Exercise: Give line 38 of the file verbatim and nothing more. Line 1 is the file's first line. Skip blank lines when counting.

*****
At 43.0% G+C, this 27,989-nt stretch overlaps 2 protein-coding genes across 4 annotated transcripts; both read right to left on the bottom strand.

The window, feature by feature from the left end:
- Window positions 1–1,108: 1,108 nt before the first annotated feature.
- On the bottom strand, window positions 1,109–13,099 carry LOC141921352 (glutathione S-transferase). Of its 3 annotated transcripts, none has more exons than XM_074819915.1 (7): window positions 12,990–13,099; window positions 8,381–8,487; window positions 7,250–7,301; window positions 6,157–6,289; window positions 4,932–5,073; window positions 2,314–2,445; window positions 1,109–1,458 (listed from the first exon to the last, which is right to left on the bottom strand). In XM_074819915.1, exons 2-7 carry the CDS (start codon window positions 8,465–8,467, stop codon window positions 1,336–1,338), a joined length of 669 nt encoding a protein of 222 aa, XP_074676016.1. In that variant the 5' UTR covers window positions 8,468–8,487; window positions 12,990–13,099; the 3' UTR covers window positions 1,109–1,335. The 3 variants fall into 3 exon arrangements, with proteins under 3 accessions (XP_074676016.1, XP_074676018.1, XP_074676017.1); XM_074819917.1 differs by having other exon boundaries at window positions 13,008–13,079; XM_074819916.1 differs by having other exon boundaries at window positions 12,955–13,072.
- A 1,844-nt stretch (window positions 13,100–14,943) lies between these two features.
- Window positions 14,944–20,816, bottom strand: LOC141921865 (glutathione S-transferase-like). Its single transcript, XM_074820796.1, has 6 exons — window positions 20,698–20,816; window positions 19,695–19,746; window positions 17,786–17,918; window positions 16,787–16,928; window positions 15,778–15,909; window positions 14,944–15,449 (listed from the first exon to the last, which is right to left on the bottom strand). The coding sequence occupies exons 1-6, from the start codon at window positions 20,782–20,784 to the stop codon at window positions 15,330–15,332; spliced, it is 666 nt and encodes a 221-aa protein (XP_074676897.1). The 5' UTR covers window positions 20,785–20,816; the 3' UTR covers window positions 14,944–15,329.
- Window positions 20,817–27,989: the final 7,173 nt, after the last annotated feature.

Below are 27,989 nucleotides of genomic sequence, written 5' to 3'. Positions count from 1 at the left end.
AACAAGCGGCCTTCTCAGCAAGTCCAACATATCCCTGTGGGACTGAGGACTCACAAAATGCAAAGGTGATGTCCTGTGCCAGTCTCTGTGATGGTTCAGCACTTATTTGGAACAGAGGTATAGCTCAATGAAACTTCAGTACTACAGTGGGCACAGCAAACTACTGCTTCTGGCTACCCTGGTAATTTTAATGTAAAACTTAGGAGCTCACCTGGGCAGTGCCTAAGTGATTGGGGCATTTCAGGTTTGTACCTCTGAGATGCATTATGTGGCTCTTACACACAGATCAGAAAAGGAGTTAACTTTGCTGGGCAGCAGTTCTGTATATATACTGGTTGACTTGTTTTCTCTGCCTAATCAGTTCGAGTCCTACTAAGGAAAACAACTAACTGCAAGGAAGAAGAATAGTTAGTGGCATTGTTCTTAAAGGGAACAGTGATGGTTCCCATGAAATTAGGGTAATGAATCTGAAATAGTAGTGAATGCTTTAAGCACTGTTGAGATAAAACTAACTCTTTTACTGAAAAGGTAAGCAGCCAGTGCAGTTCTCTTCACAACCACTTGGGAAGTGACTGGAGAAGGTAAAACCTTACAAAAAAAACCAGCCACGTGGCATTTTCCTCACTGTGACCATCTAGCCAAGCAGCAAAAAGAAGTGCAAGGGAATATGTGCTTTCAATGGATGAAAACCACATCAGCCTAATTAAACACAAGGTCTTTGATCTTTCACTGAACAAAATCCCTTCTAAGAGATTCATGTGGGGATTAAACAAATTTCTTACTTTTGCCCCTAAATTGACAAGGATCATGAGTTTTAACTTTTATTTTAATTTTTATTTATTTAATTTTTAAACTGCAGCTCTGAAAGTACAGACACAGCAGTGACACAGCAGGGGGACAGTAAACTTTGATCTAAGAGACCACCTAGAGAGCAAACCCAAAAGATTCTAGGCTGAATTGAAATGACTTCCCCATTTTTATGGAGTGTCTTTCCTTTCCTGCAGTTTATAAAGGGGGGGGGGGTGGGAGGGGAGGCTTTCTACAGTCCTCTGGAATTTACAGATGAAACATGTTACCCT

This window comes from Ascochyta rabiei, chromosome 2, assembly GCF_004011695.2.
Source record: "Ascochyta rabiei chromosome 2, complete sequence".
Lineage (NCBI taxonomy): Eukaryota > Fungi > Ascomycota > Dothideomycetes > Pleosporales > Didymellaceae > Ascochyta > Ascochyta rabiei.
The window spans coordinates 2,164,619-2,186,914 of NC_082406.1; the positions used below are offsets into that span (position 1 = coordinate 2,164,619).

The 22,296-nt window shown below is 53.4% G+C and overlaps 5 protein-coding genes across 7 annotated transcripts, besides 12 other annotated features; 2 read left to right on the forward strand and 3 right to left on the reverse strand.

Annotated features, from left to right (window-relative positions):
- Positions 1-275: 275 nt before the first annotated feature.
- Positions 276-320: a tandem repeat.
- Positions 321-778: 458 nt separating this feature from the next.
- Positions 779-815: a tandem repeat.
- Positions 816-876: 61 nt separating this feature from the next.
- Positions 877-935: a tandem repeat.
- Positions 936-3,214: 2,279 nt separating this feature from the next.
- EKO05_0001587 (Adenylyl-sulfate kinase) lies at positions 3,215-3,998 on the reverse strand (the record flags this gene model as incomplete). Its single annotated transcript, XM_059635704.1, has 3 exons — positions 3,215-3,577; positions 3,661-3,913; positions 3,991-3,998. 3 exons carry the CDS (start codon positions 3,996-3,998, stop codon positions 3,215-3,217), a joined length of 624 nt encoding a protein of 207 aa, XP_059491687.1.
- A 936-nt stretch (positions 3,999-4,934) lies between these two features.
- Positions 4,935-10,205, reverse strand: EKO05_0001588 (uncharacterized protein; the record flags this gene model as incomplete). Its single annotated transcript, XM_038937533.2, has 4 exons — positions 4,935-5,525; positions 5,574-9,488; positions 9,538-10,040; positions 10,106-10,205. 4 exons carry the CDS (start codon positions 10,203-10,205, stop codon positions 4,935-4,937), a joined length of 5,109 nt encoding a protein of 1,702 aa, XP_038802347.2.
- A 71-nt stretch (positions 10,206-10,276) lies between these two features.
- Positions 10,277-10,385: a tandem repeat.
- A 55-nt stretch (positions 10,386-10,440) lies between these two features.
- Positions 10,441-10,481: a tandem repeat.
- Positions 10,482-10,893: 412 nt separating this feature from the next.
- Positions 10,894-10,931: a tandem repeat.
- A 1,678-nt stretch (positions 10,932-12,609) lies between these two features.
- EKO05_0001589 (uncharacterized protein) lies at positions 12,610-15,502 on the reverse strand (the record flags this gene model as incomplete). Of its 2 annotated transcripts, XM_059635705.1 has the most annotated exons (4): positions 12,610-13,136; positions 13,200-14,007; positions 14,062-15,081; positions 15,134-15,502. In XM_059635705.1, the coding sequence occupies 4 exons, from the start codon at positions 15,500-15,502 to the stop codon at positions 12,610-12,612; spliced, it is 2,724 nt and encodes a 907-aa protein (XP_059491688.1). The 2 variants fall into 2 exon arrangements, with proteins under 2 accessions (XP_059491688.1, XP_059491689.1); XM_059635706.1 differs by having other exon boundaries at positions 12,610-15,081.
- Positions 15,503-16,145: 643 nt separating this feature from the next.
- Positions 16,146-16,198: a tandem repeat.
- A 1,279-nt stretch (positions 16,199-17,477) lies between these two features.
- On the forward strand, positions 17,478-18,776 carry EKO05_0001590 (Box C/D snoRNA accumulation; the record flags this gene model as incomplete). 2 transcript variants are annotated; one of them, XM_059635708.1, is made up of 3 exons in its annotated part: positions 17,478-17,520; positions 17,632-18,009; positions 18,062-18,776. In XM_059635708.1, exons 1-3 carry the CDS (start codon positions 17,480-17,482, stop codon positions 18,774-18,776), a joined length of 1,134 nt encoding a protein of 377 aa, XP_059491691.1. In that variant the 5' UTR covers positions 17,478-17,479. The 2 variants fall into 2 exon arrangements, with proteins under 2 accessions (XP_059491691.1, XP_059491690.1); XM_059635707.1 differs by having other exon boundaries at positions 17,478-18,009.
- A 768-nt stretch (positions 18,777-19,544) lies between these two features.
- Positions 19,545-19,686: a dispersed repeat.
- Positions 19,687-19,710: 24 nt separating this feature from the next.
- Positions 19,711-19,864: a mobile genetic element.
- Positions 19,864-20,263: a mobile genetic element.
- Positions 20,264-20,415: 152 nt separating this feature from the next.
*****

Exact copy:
- A 768-nt stretch (positions 18,777-19,544) lies between these two features.